September 19, 2011
It was the week that put the NFL's policies on hard hits and helmet-to-helmet violence into sharper focus than ever, and Atlanta Falcons cornerback Dunta Robinson(notes) was one of three players who wound up with a bull's-eye on his back. In Week 6 of the 2010 season, three sets of hits — Pittsburgh Steelers linebacker James Harrison(notes) on Cleveland Browns receiver Mohamed Massaquoi(notes), New England Patriots safety Brandon Meriweather(notes) on Baltimore Ravens tight end Todd Heap(notes), and Robinson's hit on Philadelphia Eagles receiver DeSean Jackson(notes) — caused the NFL to get hyper-sensitive about heavy hitters on the field, start levying major fines when plays went over the edge, and put a microscopic point of emphasis on those plays. Even hits that weren't flagged on the field, as Harrison's wasn't, were going to draw fines from the league.
"(Sunday) was particularly disturbing, just the number and violence of the hits," said Ray Anderson, the NFL's executive vice president of football operations, in a USA Today interview soon after those games. "No question about it, internally, it's our state of mind to protect players."
No question about it. Now, while players like Harrison and Detroit Lions defensive tackle Ndamukong Suh(notes) feel that they are unfairly singled out on the field and after the fact, it's also true that repeat offenders are really going to feel the burn.
Robinson, playing the Eagles on Sunday night for the first time since that Jackson hit, put together an encore against receiver Jeremy Maclin(notes) that will certainly result in a letter from the NFL and a serious reduction in pay:
Clearly, Robinson led with the crown of his helmet into Maclin's facemask, and that will get him fined — perhaps even suspended. He was fined $50,000 for the Jackson hit last season (which you can also see in the video above), though that was reduced to $25,000 after Robinson appealed. Perhaps the league decided to give him a break after it was revealed that Robinson was concussed as well. This time, Maclin left the game but returned shortly thereafter, and Robinson seemed none the worse for wear. Maclin actually had a monster night; he caught 13 passes for 171 yards and two touchdowns in a game that the Falcons eventually won, 35-31.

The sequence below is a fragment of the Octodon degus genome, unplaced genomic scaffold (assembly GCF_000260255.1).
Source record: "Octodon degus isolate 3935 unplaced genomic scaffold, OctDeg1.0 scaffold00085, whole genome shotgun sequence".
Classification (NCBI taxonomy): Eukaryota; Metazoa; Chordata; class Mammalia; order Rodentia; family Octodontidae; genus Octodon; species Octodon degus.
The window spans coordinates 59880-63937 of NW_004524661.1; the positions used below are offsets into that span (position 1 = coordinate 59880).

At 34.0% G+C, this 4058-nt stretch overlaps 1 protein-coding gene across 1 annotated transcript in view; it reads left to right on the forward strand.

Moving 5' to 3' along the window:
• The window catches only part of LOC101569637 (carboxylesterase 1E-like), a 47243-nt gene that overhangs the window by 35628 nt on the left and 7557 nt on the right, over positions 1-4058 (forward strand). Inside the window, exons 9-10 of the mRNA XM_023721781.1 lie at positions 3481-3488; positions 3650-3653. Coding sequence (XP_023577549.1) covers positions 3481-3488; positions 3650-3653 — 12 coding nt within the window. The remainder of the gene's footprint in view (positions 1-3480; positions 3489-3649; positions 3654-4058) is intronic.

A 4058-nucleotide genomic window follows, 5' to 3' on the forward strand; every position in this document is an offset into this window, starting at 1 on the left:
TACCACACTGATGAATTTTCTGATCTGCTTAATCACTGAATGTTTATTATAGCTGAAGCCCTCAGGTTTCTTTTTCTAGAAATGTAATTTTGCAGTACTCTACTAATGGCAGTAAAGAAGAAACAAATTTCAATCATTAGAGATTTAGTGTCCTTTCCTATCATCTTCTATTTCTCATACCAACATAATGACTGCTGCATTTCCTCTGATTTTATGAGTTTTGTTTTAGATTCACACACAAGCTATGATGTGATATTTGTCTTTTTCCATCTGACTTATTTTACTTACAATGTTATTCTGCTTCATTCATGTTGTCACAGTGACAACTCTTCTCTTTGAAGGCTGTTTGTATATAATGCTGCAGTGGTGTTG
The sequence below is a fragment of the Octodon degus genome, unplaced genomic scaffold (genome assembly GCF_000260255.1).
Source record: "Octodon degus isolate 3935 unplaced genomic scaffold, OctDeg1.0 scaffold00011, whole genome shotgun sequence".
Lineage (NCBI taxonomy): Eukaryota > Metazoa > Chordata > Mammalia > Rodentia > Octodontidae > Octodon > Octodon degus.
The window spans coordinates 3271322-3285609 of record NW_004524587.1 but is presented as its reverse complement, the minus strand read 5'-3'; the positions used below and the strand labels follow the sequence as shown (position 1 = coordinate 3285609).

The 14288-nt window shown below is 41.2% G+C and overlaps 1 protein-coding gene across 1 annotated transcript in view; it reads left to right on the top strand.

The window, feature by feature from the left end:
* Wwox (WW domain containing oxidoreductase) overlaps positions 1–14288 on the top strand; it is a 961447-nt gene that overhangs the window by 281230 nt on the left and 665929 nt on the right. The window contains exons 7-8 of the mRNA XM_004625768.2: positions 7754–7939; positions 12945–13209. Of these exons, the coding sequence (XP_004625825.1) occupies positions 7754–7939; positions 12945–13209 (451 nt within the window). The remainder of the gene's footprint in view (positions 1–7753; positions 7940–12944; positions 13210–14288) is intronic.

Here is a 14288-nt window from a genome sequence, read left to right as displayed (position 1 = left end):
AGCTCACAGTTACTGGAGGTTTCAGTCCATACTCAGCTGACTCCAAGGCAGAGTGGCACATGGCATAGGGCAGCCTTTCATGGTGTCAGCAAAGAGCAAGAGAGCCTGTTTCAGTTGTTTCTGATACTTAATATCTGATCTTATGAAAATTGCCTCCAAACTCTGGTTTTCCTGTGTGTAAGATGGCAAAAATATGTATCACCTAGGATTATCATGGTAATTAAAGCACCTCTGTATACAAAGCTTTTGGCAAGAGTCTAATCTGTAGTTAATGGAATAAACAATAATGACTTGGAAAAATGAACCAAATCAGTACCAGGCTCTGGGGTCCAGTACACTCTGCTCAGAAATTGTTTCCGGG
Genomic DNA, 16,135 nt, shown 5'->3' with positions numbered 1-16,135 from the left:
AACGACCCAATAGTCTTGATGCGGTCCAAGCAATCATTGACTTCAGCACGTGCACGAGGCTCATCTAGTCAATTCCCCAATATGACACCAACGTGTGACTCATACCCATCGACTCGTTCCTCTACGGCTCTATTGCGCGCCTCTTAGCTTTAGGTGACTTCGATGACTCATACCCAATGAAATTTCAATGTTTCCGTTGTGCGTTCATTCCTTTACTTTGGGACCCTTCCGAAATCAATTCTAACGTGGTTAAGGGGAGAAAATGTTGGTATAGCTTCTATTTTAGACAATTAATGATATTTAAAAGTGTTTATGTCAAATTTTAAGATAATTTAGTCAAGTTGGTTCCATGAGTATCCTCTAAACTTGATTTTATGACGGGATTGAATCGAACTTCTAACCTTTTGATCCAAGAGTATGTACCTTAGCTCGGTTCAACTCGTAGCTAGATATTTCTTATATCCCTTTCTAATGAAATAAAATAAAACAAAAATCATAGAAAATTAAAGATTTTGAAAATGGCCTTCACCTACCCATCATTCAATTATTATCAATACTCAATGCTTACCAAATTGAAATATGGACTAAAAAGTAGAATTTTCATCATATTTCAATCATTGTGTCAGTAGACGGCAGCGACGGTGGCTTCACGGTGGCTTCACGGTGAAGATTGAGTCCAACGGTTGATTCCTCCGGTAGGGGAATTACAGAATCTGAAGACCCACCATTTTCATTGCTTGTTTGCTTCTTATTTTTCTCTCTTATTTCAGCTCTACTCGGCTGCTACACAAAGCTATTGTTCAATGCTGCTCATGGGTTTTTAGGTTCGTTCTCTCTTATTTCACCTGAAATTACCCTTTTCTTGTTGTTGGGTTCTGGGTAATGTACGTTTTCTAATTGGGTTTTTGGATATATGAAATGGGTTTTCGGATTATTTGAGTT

I get the league's emphasis on these types of hits, but I'll also say again what I've said before. If you're going to fine Robinson for putting Maclin in danger, you might want to fine Eagles quarterback Michael Vick(notes) and offensive coordinator Marty Mornhinweg as well. Mornhinweg's the one who called the play that put Maclin in a zone pocket, where he's far more likely to get upended by a defender closing in on him, and Vick's the one who threw the ball in a way that led Maclin into the hit.
There's no question that Robinson has a responsibility to drop his shoulder on a play like that — whether you like it or not, those are the rules as they stand — but he's also bending to the instincts he's learned as a football player for the last two decades, and sometimes, these plays are too bang-bang for the defender to climb out of his own skin and do something different. I'm not excusing the helmet-to-facemask contact, but the fact that Robinson concussed himself on the last hit — and called Jackson with an apology to boot — says that maybe this isn't as simple as the league makes it out to be from a physiological standpoint.
"Fines don't deter. It is only when players are forced to sit out and it affects the team, that the message sinks in," Anderson said in that 2010 interview. "But it's not just with words, it's action. We're looking to make players more accountable. We feel an obligation to do that. A higher level of discipline is needed. If we look at plays that were previously fined, going forward that play can get you fined and suspended."
If that's still the case, the Falcons might be playing without Dunta Robinson for a while.
Posted Jul 2 2012
Posted Jul 3 2012
Posted Jun 21 2012